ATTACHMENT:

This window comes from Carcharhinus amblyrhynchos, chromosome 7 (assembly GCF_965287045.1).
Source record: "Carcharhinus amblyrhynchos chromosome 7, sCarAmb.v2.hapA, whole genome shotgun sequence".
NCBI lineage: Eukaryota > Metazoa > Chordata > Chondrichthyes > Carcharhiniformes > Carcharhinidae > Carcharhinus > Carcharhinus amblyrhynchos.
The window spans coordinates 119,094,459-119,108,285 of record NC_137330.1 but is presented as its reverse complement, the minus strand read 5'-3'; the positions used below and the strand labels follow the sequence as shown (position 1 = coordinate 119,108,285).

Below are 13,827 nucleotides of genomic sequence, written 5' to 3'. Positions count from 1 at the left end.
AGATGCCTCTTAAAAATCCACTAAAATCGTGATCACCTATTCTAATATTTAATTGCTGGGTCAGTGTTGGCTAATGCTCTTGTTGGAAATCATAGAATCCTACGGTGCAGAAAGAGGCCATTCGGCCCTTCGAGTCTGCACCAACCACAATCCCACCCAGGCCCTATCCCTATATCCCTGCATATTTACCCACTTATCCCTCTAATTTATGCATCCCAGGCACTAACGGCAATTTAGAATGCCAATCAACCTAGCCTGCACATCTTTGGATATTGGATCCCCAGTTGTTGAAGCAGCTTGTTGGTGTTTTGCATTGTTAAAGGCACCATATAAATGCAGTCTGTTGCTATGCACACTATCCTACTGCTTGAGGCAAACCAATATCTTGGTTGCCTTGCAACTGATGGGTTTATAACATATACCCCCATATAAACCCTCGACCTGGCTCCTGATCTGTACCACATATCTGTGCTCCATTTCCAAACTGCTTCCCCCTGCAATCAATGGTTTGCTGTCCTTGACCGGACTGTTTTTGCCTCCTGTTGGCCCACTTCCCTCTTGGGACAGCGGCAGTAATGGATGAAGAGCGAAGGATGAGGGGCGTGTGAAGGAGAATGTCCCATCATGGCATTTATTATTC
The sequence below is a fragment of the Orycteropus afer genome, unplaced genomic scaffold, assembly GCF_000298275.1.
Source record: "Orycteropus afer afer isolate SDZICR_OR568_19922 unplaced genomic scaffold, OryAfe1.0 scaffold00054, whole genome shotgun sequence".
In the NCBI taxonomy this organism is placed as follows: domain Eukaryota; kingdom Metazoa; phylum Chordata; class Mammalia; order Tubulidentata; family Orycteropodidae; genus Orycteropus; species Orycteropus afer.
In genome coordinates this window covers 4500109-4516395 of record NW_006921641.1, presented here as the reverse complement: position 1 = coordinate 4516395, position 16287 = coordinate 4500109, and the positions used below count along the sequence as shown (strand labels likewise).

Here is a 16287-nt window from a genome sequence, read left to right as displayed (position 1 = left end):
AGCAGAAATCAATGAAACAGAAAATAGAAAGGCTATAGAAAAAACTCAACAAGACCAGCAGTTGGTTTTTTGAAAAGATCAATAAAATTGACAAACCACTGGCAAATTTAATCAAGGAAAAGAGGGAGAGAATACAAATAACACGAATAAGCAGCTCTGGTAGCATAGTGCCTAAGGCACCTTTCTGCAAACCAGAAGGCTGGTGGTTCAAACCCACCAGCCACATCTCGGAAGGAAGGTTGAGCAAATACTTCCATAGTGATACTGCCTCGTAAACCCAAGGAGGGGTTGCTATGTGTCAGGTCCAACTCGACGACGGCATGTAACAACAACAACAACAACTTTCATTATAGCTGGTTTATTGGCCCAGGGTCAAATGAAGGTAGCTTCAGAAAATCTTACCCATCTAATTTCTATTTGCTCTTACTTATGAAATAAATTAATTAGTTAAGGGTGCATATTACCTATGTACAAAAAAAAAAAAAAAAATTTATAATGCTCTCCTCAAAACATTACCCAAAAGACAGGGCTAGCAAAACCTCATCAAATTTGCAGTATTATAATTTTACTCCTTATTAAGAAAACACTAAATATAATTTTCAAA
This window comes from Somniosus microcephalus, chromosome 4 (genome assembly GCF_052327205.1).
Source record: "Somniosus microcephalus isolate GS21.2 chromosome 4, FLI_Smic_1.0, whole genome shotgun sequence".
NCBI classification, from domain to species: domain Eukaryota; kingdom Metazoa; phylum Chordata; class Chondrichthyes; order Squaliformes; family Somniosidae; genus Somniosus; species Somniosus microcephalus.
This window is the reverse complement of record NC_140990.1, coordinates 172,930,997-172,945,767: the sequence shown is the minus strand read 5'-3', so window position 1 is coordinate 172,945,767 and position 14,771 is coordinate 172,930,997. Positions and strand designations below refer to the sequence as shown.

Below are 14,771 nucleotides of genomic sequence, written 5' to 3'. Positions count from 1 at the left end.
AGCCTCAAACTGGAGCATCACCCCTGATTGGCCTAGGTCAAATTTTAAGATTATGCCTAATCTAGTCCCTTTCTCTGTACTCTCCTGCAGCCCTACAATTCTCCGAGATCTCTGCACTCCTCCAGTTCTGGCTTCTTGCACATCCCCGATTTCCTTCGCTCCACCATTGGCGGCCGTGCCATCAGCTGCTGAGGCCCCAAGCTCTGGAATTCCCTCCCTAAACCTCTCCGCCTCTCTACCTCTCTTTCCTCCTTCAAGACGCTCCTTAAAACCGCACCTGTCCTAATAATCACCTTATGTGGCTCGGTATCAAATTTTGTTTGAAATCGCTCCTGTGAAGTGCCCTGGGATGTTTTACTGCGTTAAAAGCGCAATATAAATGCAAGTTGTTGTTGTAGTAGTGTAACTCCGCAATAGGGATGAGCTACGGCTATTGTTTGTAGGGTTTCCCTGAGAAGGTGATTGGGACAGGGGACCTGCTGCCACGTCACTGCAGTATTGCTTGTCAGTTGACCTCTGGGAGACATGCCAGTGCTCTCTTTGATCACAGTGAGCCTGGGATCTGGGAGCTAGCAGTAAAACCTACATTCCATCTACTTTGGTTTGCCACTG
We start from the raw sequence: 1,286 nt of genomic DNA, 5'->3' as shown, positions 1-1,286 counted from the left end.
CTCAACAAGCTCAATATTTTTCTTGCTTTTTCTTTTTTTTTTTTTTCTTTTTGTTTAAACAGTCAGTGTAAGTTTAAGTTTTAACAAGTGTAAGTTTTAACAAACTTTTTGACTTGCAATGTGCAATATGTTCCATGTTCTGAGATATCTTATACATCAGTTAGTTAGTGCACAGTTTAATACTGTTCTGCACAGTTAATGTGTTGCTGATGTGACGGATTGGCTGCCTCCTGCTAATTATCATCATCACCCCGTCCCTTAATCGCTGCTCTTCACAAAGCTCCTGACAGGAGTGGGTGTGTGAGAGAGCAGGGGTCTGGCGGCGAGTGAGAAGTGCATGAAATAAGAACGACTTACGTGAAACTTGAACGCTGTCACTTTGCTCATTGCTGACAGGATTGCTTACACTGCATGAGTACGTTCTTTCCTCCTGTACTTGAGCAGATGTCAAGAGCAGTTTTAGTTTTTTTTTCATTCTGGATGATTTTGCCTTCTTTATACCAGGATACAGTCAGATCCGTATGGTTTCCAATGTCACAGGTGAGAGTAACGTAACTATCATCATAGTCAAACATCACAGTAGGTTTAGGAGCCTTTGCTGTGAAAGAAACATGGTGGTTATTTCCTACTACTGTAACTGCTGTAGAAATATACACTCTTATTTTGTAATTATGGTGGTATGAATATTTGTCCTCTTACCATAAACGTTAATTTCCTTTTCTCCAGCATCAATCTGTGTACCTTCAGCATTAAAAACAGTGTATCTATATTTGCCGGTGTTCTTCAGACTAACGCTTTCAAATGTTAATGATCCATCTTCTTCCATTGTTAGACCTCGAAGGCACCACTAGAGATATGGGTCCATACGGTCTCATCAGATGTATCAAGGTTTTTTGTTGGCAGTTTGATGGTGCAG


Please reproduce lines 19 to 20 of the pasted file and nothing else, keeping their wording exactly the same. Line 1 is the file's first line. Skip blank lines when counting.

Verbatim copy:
We start from the raw sequence: 1,286 nt of genomic DNA, 5'->3' as shown, positions 1-1,286 counted from the left end.
CTCAACAAGCTCAATATTTTTCTTGCTTTTTCTTTTTTTTTTTTTTCTTTTTGTTTAAACAGTCAGTGTAAGTTTAAGTTTTAACAAGTGTAAGTTTTAACAAACTTTTTGACTTGCAATGTGCAATATGTTCCATGTTCTGAGATATCTTATACATCAGTTAGTTAGTGCACAGTTTAATACTGTTCTGCACAGTTAATGTGTTGCTGATGTGACGGATTGGCTGCCTCCTGCTAATTATCATCATCACCCCGTCCCTTAATCGCTGCTCTTCACAAAGCTCCTGACAGGAGTGGGTGTGTGAGAGAGCAGGGGTCTGGCGGCGAGTGAGAAGTGCATGAAATAAGAACGACTTACGTGAAACTTGAACGCTGTCACTTTGCTCATTGCTGACAGGATTGCTTACACTGCATGAGTACGTTCTTTCCTCCTGTACTTGAGCAGATGTCAAGAGCAGTTTTAGTTTTTTTTTCATTCTGGATGATTTTGCCTTCTTTATACCAGGATACAGTCAGATCCGTATGGTTTCCAATGTCACAGGTGAGAGTAACGTAACTATCATCATAGTCAAACATCACAGTAGGTTTAGGAGCCTTTGCTGTGAAAGAAACATGGTGGTTATTTCCTACTACTGTAACTGCTGTAGAAATATACACTCTTATTTTGTAATTATGGTGGTATGAATATTTGTCCTCTTACCATAAACGTTAATTTCCTTTTCTCCAGCATCAATCTGTGTACCTTCAGCATTAAAAACAGTGTATCTATATTTGCCGGTGTTCTTCAGACTAACGCTTTCAAATGTTAATGATCCATCTTCTTCCATTGTTAGACCTCGAAGGCACCACTAGAGATATGGGTCCATACGGTCTCATCAGATGTATCAAGGTTTTTTGTTGGCAGTTTGATGGTGCAG